Quick Hits: Light Exercise and Hypertension, Using Acupuncture to Relieve Menopause Symptoms & More

Just 30 minutes of exercise a day can reduce blood pressure in older people who are overweight or obese almost as much as taking medication. Researchers enrolled 67 people between the ages of 55 and 80. Depending on the day of the study, participants either did no exercise all day, did 30 minutes of morning exercise (walking on a treadmill at moderate intensity) followed by sitting the rest of the day or 30 minutes of morning exercise followed by light walking for a few minutes every 30 minutes. Results showed that blood pressure was reduced when participants took part in morning exercise compared to days when they didn’t. Women who took breaks throughout the day to walk saw additional reductions in blood pressure, though this same effect was not seen in men who engaged in walking. Posted February 20, 2019. Via Hypertension.

Acupuncture may provide a viable alternative to hormone replacement therapy for women suffering from menopause symptoms. A study enrolled 90 menopausal women who were randomly assigned to get acupuncture for six weeks or no acupuncture. For those in the former group, each session was weekly and lasted for 15 minutes. After six weeks, 80% of the women in the acupuncture group said they felt their symptoms had improved. Compared to women who didn’t get acupuncture, those who did had significantly fewer day and night sweats, sleep problems, emotional symptoms and skin and hair problems. Posted February 19, 2019. Via BMJ Open.

Both the FDA and opioid drugmakers failed to monitor the use of a fast-acting formula of the extremely powerful opioid fentanyl, leading to thousands of people getting the drug who shouldn’t have. A new study found that 51% of patients who were prescribed what are known as transmucosal immediate-release fentanyls (TIRFs) – which are nasal sprays, quick-dissolve tablets or lozenges designed to get the drug into the bloodstream quickly – didn’t require them. TIRFs are usually reserved for people who have constant, severe pain, such as those with cancer. If given to a patient who has not taken opioids before or is not tolerant to a strong opioid such as fentanyl, they run the risk of overdose and even death. Posted February 19, 2019. Via JAMA.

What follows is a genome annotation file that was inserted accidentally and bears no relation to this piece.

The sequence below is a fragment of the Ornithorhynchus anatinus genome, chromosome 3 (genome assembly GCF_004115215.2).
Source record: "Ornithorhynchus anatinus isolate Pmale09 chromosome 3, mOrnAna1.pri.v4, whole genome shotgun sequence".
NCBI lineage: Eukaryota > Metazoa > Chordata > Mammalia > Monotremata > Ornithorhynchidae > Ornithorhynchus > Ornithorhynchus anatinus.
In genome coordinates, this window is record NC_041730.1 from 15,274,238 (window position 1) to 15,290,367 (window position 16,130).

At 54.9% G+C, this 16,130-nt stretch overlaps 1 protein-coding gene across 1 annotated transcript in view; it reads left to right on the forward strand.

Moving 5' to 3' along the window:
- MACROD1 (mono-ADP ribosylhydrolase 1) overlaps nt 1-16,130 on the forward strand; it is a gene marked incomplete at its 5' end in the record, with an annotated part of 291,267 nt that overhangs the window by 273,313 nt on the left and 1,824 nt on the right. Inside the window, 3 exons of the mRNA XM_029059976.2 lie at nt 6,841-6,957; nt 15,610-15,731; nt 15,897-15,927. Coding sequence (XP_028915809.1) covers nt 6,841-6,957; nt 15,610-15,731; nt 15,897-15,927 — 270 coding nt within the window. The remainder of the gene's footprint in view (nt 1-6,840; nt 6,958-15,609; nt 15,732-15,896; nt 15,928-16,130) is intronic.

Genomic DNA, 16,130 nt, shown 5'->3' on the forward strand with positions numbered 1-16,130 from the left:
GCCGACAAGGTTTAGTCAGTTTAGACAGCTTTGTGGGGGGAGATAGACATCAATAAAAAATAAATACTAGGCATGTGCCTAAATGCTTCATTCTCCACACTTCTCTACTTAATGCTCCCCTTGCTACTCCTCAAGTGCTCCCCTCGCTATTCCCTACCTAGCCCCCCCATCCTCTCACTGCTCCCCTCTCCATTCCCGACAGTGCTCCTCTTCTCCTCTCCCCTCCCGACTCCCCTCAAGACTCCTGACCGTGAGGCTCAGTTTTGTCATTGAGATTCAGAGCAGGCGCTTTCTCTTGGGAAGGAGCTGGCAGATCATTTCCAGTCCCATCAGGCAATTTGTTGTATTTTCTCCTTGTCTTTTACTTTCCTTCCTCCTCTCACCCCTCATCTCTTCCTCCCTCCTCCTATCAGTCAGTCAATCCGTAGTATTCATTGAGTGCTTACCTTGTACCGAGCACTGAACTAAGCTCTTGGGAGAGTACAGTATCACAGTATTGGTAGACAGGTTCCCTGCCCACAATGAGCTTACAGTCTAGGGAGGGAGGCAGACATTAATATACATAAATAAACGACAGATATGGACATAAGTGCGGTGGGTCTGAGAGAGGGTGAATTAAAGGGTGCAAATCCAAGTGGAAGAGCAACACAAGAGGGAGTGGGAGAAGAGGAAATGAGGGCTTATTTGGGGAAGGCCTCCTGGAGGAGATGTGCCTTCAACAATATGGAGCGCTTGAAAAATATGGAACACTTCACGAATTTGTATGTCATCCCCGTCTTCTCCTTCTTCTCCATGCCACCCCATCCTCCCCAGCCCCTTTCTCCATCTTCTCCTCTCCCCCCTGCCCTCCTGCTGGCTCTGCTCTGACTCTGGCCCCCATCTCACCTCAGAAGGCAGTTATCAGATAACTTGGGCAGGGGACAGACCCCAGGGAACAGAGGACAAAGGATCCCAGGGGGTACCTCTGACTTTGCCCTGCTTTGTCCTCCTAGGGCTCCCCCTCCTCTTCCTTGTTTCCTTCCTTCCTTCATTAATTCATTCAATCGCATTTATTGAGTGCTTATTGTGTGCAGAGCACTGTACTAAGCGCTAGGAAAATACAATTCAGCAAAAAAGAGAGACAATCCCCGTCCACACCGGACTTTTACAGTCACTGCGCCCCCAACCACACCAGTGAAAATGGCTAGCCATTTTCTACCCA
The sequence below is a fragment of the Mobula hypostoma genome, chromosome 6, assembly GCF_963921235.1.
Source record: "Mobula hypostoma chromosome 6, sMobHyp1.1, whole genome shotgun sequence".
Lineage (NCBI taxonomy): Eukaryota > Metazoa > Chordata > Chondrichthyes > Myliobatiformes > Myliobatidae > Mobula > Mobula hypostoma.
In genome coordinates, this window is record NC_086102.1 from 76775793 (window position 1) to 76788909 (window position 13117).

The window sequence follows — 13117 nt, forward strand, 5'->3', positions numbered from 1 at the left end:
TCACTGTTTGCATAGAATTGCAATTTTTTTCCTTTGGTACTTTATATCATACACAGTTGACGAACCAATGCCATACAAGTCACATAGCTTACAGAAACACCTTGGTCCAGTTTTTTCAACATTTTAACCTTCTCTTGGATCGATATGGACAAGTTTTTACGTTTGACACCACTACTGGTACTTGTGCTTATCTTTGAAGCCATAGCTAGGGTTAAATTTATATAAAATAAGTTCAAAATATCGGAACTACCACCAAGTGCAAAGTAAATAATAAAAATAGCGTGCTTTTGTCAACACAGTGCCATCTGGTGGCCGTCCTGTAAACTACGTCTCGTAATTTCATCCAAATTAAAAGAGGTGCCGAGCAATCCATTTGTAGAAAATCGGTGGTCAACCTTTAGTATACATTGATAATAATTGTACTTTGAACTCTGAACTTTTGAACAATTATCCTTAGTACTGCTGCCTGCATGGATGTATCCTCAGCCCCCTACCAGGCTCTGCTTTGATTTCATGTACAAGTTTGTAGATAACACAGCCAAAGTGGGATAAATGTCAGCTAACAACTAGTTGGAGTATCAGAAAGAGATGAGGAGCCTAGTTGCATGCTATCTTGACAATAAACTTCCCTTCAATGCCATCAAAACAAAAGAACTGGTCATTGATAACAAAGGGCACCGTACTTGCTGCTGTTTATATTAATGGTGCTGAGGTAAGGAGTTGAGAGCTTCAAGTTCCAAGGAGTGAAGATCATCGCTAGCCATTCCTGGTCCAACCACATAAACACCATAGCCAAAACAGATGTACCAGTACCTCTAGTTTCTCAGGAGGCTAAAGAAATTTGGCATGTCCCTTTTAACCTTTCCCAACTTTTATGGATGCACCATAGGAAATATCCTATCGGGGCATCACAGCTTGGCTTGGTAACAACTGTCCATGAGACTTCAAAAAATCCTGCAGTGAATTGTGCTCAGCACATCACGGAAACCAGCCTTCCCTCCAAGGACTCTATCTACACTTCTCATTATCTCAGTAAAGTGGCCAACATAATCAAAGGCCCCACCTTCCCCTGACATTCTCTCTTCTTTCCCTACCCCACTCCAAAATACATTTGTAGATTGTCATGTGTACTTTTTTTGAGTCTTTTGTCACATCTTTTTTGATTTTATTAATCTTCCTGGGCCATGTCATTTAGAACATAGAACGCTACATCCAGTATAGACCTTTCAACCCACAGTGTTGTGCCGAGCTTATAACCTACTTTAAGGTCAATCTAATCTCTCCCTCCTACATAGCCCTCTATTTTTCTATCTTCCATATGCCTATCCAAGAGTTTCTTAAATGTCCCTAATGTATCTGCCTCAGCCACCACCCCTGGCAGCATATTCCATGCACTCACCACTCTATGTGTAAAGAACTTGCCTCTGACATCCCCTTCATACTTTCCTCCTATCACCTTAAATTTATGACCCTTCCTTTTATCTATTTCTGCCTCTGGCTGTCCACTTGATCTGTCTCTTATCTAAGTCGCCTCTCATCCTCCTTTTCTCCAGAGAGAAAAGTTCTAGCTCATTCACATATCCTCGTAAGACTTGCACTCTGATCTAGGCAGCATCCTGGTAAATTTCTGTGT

Jonathan Block

Jonathan Block is a freelance writer and former MedShadow content editor. He has been an editor and writer for multiple pharmaceutical, health and medical publications, including BioCentury, The Pink Sheet, Modern Healthcare, Health Plan Week and Psychiatry Advisor. He holds a BA from Tufts University and is earning an MPH with a focus on health policy from the CUNY Graduate School of Public Health & Health Policy.

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